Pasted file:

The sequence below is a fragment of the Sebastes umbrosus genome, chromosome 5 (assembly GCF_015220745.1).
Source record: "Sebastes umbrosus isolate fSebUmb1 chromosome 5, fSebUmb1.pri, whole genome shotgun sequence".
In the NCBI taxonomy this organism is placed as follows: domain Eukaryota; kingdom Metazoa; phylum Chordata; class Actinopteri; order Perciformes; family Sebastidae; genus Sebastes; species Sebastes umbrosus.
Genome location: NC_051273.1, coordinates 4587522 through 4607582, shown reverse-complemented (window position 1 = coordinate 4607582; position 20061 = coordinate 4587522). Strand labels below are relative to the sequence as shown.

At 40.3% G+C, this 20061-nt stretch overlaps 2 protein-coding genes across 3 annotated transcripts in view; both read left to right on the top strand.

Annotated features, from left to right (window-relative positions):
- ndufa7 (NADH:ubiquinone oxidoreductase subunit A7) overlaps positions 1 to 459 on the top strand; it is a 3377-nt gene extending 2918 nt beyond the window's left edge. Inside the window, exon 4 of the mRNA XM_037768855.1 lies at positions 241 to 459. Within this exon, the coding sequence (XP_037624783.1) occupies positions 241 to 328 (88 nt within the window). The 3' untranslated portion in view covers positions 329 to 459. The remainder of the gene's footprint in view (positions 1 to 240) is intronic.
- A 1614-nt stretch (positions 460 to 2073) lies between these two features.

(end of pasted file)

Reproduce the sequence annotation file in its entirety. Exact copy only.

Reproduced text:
The sequence below is a fragment of the Sebastes umbrosus genome, chromosome 5 (assembly GCF_015220745.1).
Source record: "Sebastes umbrosus isolate fSebUmb1 chromosome 5, fSebUmb1.pri, whole genome shotgun sequence".
In the NCBI taxonomy this organism is placed as follows: domain Eukaryota; kingdom Metazoa; phylum Chordata; class Actinopteri; order Perciformes; family Sebastidae; genus Sebastes; species Sebastes umbrosus.
Genome location: NC_051273.1, coordinates 4587522 through 4607582, shown reverse-complemented (window position 1 = coordinate 4607582; position 20061 = coordinate 4587522). Strand labels below are relative to the sequence as shown.

At 40.3% G+C, this 20061-nt stretch overlaps 2 protein-coding genes across 3 annotated transcripts in view; both read left to right on the top strand.

Annotated features, from left to right (window-relative positions):
- ndufa7 (NADH:ubiquinone oxidoreductase subunit A7) overlaps positions 1 to 459 on the top strand; it is a 3377-nt gene extending 2918 nt beyond the window's left edge. Inside the window, exon 4 of the mRNA XM_037768855.1 lies at positions 241 to 459. Within this exon, the coding sequence (XP_037624783.1) occupies positions 241 to 328 (88 nt within the window). The 3' untranslated portion in view covers positions 329 to 459. The remainder of the gene's footprint in view (positions 1 to 240) is intronic.
- A 1614-nt stretch (positions 460 to 2073) lies between these two features.